Cobram's Uniting Care Cutting Edge schooling program assisting disegaged and disadvantaged students is financially usustainable.ROB HENSON May 20, 2014 3:27am
Duty of care: Uniting Care Cutting Edge CYCLE Program manager Debhrina Fuller and youth worker Kayla Morris.
A unique Cobram school offering disadvantaged students a path to employment is at risk of closure if ongoing funding is not found.
Uniting Care Cutting Edge’s CYCLE (Connecting Youth to Community Learning and Education) program provides an accommodating environment for students who have disengaged from the mainstream school system.
Manager Debhrina Fuller said the Cobram branch’s aim was ‘‘to empower young people to achieve what they want to achieve, to be able to achieve what every other young person can.’’
‘‘Our young people tend to disengage and have lots of barriers, such as family breakdowns, homelessness, mental health issues, young families and that just makes it extremely hard to attend mainstream schooling,’’ Ms Fuller said.
‘‘It’s about still providing those education opportunities to achieve whatever goals they want and we provide them with the tools to do that.’’
But the not-for-profit initiative is running at a $50
Ms Fuller said the system as it stood was financially unsustainable.
‘‘We were actually going to close (this year), but we did some negotiation and agreed we will stay open 18 months, and we’ve been trying to find money since to make that $50
Part of the appeal included a Combined Services Club Dinner on Wednesday night, with proceeds going to the CYCLE Program.
About 110 people attended the function at Cobram Barooga Golf Club and heard Ms Fuller speak about her work.
The modest house with less than two full-time staff provides services as broad as drug and alcohol counselling and assistance with legal issues, to helping young mothers and being their birthing partners.
‘‘Education is a big part of this, but often it’s the secondary part, it’s the welfare part that’s more important,’’ Ms Fuller said.
‘‘If you haven’t had a good feed and sleep then it’s impossible to learn anything.’’
Ms Fuller said the program started ‘‘by accident’’ when a project called Youth Transition outgrew its capacity.
‘‘When I had 30 to 40 kids, the schools wouldn’t have them back, the TAFE wouldn’t take them, so I accidentally started a program here,’’ she said.
‘‘I asked to start up some short courses here, to build up their suitability for employment. The kids were doing first aid, food handlers’ certificate, things like that, but we wanted to do more, and where could we do that? So it naturally evolved.’’
She said in six and a half years about 130 students had attended the service.
‘‘We’ve had students with serious drug issues who are now off and completing their degree,’’ Ms Fuller said.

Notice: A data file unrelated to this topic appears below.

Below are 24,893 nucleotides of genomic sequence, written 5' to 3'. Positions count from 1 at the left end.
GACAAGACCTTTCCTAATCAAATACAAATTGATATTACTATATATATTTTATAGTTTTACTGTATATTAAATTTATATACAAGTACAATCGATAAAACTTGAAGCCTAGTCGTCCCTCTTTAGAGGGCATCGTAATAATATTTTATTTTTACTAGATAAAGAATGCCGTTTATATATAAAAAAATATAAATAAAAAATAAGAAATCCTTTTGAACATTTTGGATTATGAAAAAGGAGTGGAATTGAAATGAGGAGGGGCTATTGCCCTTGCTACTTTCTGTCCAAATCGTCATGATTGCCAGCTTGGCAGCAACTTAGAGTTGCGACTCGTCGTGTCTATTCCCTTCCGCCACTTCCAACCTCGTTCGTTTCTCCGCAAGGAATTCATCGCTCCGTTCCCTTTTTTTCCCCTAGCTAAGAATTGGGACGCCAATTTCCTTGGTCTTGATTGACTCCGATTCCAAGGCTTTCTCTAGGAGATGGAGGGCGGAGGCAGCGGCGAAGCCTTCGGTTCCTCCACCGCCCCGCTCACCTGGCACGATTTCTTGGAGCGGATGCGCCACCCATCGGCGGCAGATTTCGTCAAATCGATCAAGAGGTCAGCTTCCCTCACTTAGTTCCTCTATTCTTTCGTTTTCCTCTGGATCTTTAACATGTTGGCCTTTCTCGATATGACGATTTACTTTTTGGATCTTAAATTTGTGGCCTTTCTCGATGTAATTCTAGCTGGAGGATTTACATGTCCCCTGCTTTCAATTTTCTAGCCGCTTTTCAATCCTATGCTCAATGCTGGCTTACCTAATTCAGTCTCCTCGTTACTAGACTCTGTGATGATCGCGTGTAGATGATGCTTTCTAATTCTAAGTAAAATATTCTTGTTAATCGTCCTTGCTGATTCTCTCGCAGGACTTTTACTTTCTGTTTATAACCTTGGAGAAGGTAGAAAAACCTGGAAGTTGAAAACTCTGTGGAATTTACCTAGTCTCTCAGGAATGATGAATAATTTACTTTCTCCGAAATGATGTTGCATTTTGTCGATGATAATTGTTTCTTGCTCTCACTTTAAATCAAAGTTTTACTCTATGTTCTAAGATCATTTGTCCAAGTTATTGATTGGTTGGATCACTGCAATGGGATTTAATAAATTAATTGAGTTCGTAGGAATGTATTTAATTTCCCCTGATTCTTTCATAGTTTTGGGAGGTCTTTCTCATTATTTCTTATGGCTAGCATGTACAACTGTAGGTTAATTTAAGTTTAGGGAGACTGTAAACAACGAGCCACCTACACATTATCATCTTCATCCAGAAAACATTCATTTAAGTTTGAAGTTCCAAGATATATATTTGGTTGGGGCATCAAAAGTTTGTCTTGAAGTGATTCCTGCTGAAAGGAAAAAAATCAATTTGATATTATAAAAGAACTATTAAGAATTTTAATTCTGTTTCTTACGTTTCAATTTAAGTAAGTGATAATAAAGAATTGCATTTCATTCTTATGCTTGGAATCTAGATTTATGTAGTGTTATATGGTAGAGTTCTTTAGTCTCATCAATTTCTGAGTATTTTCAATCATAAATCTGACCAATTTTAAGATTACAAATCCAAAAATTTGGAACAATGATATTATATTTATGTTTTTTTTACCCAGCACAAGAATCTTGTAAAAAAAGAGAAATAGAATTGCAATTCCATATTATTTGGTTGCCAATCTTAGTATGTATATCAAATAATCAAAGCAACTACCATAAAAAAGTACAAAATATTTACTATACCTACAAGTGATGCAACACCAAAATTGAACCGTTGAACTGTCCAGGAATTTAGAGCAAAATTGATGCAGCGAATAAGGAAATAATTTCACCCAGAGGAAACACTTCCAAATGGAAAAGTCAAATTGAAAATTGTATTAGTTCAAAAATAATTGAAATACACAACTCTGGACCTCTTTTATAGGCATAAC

‘‘So it makes it all worthwhile, when you’ve got a kid on the phone and they’re saying ‘I’ve only got one subject left to go and then I’ll have my psychology degree!’
‘‘We only have a nine per cent dropout rate and it’s usually because they’ve found employment or they’ve relocated.’’
Now partnered with The Centre community college, Wangaratta, the program has two programs in Cobram and Shepparton, both with about 20 students each, run by three and a half equivalent full-time staff.
Ms Fuller said if the education provider was to close the kids would have nowhere else to turn.
‘‘Because there’s no other agency in Cobram. There’s outreach services
‘‘Everyone says, well (if we closed) they’ll just deal with it like they did before. But they shouldn’t have to, they should have the same opportunities that other kids have.
‘‘And for every young person gaining employment, that’s another person not on Centrelink and we have quite a high unemployment rate (in Cobram).
‘‘The school now offers students a Certificate III in general education and we’ve just put in an application for VCAL as well.’’
School days are not your average at the CYCLE program, with a high proportion of young mothers.
‘‘We had to start a playgroup next door because we had so many babies in class, there was no space to teach in.
‘‘It’s not like you come in every morning and say ‘good morning miss’.
‘‘You might be consoling somebody who’s crying for the first hour.’’
Some students work from home via the internet, and courses are ‘‘self-paced’’ and can be completed in six months, a year or two years.
And a typical day also involves feeding the homeless or directing calls on domestic violence matters.
‘‘We’re just too soft,’’ Ms Fuller laughs.
‘‘You can’t have somebody turn up and say they’re hungry and then turn them away.’’
Students arrive from as far away as Tocumwal, Katamatite, and Yarrawonga for classes four days a week.
Youth worker Kayla Morris said they also sourced mental health clinicians, anger management and stress management for students.
And in a bid to motivate their pupils, they have gone as far as taking kids to the gym every morning.
‘‘We cover every aspect — mind, body and soul,’’ Ms Morris said.
Parents hugged and kissed their children goodbye for the day as they prepared to leave them at school.
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